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EPA chief moves to expand efforts to reduce smog

Calls air too dirty in hundreds of US counties

Email|Print|Single Page| Text size + By H. Josef Hebert
Associated Press / March 13, 2008

WASHINGTON - The air in hundreds of US counties is too dirty to breathe, the government said yesterday, ordering a multibillion-dollar expansion of efforts to clean up smog in cities and towns nationwide.

The federal action, which lowers ozone limits for the atmosphere, means that 345 counties will now be in violation of the health requirement, about four times as many as under the old rules. However, scientists said the change still isn't enough to significantly reduce heart attacks and asthma attacks from breathing smog-clogged air, and they pressed the Environmental Protection Agency to issue even more stringent requirements.

Electric utilities, oil companies, and other businesses had lobbied for leaving the smog rule alone, saying the high cost of lower limits could hurt the economy and noting that many communities still haven't met requirements set a decade ago.

EPA administrator Stephen Johnson, already a target of intense criticism over emissions linked to global warming and regulation of mercury from power plants, decided to take the middle ground when it comes to smog.

The EPA directed that air must contain no more than 75 units of ozone, or smog, for every billion units of air in order to be considered healthy, a reduction from the current maximum concentration of 80 to 84 parts per billion.

The new ozone standard will serve as the benchmark for state and local officials as they design pollution-control measures.

The EPA gave states years to meet the needed reductions, and areas with the worst pollution are likely to have as long as a decade to comply.

Ozone is a product of nitrogen oxides and other organic chemical compounds from motor vehicles, power plants, and industrial plants. As it comes into contact with the sun's rays, it is seen as the smog that hangs in much of the nation's air, aggravating respiratory problems for tens of millions of people.

An estimated 85 of the more than 700 counties that have monitoring stations exceed the current 80 parts per billion concentration, according to the latest EPA calculations. More than 320 counties exceed the tighter 75 parts per billion standard.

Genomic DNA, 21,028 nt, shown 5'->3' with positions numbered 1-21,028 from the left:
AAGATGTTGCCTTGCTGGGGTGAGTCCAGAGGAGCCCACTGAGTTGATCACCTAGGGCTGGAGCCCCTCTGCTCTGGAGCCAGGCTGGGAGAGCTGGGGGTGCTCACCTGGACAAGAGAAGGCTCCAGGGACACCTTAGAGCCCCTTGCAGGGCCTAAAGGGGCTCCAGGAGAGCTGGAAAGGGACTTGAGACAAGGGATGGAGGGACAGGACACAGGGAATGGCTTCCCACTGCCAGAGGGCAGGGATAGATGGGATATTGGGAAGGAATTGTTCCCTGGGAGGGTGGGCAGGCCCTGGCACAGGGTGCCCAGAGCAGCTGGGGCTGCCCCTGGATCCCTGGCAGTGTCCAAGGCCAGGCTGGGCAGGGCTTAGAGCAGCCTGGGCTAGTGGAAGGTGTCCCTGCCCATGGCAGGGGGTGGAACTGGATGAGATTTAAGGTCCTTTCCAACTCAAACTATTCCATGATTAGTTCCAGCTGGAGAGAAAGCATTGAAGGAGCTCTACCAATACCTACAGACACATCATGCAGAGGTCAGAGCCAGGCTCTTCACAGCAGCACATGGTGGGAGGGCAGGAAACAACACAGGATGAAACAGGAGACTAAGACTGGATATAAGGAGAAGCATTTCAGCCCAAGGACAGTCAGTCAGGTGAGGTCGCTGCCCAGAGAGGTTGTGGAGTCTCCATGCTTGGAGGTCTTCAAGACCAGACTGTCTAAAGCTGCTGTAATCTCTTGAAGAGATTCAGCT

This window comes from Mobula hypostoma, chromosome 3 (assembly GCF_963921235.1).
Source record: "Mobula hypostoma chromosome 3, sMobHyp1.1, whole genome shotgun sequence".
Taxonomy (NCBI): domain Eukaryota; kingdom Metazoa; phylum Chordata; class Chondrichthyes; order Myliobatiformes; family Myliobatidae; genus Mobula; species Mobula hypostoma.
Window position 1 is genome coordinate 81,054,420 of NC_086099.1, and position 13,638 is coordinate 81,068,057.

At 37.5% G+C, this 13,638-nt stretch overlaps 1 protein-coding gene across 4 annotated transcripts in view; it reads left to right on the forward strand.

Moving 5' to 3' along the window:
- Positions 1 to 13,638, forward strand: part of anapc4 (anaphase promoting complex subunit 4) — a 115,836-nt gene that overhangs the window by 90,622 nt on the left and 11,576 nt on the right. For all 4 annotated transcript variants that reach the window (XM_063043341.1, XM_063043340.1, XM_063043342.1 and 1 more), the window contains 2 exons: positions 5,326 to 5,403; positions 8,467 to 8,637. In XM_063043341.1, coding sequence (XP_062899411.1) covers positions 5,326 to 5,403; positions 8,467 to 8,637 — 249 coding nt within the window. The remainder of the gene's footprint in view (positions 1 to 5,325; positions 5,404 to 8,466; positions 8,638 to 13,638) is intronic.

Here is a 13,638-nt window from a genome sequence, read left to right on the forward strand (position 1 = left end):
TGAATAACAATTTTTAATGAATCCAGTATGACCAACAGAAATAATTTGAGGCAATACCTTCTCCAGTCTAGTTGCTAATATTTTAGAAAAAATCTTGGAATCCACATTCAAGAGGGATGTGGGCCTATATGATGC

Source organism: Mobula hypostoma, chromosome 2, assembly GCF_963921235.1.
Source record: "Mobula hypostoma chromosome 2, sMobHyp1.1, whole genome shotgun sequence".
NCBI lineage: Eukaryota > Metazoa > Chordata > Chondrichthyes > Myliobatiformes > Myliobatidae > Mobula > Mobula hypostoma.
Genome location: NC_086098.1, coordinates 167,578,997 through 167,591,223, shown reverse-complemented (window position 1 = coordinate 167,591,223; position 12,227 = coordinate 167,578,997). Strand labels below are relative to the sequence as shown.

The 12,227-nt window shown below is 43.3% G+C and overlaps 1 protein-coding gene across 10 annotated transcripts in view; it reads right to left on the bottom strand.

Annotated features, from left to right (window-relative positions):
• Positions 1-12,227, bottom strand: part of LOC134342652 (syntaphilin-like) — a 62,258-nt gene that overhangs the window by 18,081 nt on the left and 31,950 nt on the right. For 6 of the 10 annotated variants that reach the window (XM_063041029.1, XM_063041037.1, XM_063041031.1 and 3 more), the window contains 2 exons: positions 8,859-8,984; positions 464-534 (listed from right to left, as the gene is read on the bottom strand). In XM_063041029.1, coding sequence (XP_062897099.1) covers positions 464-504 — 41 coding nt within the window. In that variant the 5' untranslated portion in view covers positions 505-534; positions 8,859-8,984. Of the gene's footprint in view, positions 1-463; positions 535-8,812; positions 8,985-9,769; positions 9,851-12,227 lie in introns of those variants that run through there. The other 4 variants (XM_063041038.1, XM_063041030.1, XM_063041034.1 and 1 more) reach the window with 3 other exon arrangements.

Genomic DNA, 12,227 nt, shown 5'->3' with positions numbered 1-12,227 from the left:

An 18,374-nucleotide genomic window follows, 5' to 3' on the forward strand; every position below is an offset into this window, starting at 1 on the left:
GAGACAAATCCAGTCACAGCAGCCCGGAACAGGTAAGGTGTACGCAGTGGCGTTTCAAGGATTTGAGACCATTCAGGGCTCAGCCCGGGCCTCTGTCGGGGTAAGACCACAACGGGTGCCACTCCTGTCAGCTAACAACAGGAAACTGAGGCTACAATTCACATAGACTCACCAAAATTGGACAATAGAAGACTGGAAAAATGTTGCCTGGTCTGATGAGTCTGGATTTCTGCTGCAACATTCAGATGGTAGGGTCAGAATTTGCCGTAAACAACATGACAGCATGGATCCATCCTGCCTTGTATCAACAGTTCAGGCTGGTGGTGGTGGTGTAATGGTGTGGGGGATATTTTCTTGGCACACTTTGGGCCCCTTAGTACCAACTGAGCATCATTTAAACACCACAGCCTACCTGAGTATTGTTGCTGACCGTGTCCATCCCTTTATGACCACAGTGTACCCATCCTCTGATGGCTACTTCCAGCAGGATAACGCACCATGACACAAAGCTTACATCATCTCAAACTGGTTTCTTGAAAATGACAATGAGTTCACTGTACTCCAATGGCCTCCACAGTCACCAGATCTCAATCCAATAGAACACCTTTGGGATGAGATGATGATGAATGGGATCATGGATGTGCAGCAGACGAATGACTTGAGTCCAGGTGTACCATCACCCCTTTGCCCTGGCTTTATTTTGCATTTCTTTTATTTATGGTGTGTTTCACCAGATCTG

Health experts say smog under the current ozone regulation - even in areas where the limit is being met - causes hundreds of premature deaths among the elderly and health problems for thousands of young children and people with asthma and other respiratory illnesses.

An independent EPA advisory group of scientists said last year an ozone standard of 60 to 70 parts per billion is needed to provide an adequate margin of protection for the millions of people susceptible to respiratory problems. A similar conclusion was reached by a second advisory board on children's health.

In December 111 health scientists, in a letter to Johnson, urged the EPA to adopt the science panels' findings.

Clean-air advocates called the latest EPA reduction a move in the right direction - but also a political compromise that does not go far enough.

"It's disheartening that once again EPA has missed a critical opportunity to protect public health and welfare by ignoring the unanimous recommendations of its independent science advisers," said William Becker, executive director of the National Association of Clean Air Agencies, whose members will be developing programs to meet the federal air quality requirement.

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